Document Detail


Bowel habits and fecal incontinence in patients with obesity undergoing evaluation for weight loss: the importance of stool consistency.
MedLine Citation:
PMID:  22513439     Owner:  NLM     Status:  In-Data-Review    
Abstract/OtherAbstract:
BACKGROUND: : Fecal incontinence is highly prevalent in the general population and especially in risk groups. Obesity is also common and is associated with comorbidities that impair general health and interfere with daily activities. Identifying mutable factors for fecal incontinence, such as stool consistency, is of paramount importance to improve quality of life.
OBJECTIVE: : The aim of this study was to estimate the prevalence of fecal incontinence in patients with obesity undergoing evaluation for weight loss, its relationship with bowel habits, and its impact on quality of life.
DESIGN: : This investigation is a cross-sectional observational study.
SETTINGS: : This study was conducted in patients with obesity who were undergoing evaluation for weight loss.
MAIN OUTCOME MEASURES: : Fecal incontinence was defined as loss of flatus or liquid/solid stool occurring at least monthly. Data on comorbidities, BMI, quality of life, bowel habits including stool consistency measured with the Bristol Stool Form Scale, and symptoms of fecal incontinence were collected.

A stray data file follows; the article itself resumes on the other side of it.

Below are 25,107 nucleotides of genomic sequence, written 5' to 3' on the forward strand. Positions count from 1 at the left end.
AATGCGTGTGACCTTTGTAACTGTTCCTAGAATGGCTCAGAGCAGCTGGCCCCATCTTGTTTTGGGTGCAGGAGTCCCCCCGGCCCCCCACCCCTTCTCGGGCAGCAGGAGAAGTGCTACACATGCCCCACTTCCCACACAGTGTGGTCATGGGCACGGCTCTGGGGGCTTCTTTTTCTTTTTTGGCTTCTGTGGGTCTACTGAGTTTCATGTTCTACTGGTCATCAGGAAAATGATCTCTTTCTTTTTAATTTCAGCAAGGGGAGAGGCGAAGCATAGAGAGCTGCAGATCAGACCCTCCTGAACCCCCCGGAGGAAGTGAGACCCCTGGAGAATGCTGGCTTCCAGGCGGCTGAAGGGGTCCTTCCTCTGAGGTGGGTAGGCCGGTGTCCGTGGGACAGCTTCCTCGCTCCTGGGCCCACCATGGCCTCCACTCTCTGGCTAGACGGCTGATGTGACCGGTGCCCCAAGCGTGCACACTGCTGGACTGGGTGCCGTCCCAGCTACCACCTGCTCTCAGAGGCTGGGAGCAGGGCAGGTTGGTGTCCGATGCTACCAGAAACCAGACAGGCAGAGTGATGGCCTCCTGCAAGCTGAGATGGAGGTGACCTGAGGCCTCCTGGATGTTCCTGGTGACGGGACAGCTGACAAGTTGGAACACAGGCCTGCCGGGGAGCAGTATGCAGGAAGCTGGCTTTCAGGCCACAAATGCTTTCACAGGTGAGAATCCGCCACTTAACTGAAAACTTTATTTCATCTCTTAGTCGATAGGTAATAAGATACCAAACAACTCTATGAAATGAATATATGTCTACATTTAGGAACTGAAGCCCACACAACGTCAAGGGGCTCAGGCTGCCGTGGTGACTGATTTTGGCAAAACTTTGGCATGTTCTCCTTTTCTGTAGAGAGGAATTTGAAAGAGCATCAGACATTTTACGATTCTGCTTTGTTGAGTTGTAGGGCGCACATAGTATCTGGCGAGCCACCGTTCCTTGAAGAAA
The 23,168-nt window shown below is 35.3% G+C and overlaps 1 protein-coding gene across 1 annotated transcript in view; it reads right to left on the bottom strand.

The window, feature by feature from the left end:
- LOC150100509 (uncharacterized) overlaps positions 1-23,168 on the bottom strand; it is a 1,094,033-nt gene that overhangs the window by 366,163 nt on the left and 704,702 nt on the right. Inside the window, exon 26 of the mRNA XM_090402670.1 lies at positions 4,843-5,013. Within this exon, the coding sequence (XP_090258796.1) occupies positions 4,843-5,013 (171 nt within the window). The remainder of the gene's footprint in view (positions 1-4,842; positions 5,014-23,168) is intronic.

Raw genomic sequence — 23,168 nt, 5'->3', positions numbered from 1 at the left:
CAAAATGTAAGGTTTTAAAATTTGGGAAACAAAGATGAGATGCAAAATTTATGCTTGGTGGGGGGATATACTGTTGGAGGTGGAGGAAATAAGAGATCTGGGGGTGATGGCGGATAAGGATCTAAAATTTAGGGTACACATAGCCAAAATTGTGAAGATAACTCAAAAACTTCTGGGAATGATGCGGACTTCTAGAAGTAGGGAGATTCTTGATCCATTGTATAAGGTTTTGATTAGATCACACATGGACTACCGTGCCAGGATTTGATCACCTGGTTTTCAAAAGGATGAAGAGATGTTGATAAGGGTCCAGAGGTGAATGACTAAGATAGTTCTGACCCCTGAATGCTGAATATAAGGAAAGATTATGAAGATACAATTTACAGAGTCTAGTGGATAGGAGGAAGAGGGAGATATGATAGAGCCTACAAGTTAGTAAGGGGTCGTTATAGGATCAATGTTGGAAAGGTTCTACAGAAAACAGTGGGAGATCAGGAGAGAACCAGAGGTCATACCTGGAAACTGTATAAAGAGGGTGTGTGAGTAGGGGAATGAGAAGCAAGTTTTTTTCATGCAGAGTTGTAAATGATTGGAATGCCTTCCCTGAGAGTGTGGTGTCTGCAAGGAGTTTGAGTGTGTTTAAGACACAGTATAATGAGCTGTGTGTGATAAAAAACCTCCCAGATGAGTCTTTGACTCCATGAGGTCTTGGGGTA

RESULTS: : Fifty-two patients were included, with a mean BMI of 39.6 kg/m2. Symptoms of fecal incontinence were found in 17 patients (32.7%): flatus in 9 of 17 (52.9%), liquid stool in 6 of 17 (35.2%), and solid stool in 2 of 17 (11.7%). No differences were found between patients with and without fecal incontinence in age, sex, comorbidities, or BMI. Health-related quality of life was lower in patients with fecal incontinence than in those without, but this difference was not significant, with the exception of the dimensions of role-physical (p = 0.03) and social functioning (p = 0.04). Patients with incontinence reported significantly higher percentages of altered bowel habits with nonformed stools (p = 0.004).
LIMITATIONS: : The cross-sectional design hampered identification of the time at which the impact of obesity occurred.
CONCLUSIONS: : Fecal incontinence is common in patients with obesity. Stool consistency was significantly different in these patients. This study supports the possibility of improving incontinence during weight loss by modifying stool consistency.
Authors:
David Parés; Helena Vallverdú; Gabriela Monroy; Pilar Amigo; Cristina Romagosa; Miquel Toral; Judit Hermoso; Gerardo Saenz-de-Navarrete
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Publication Detail:
Type:  Journal Article    
Journal Detail:
Title:  Diseases of the colon and rectum     Volume:  55     ISSN:  1530-0358     ISO Abbreviation:  Dis. Colon Rectum     Publication Date:  2012 May 
Date Detail:
Created Date:  2012-04-19     Completed Date:  -     Revised Date:  -    
Medline Journal Info:
Nlm Unique ID:  0372764     Medline TA:  Dis Colon Rectum     Country:  United States    
Other Details:
Languages:  eng     Pagination:  599-604     Citation Subset:  IM    
Affiliation:
1Department of General and Digestive Surgery, Parc Sanitari Sant Joan de Déu, Sant Boi de Llobregat, Barcelona, Spain 2Department of Endocrinology and Clinical Nutrition, Parc Sanitari Sant Joan de Déu, Sant Boi de Llobregat, Barcelona, Spain.
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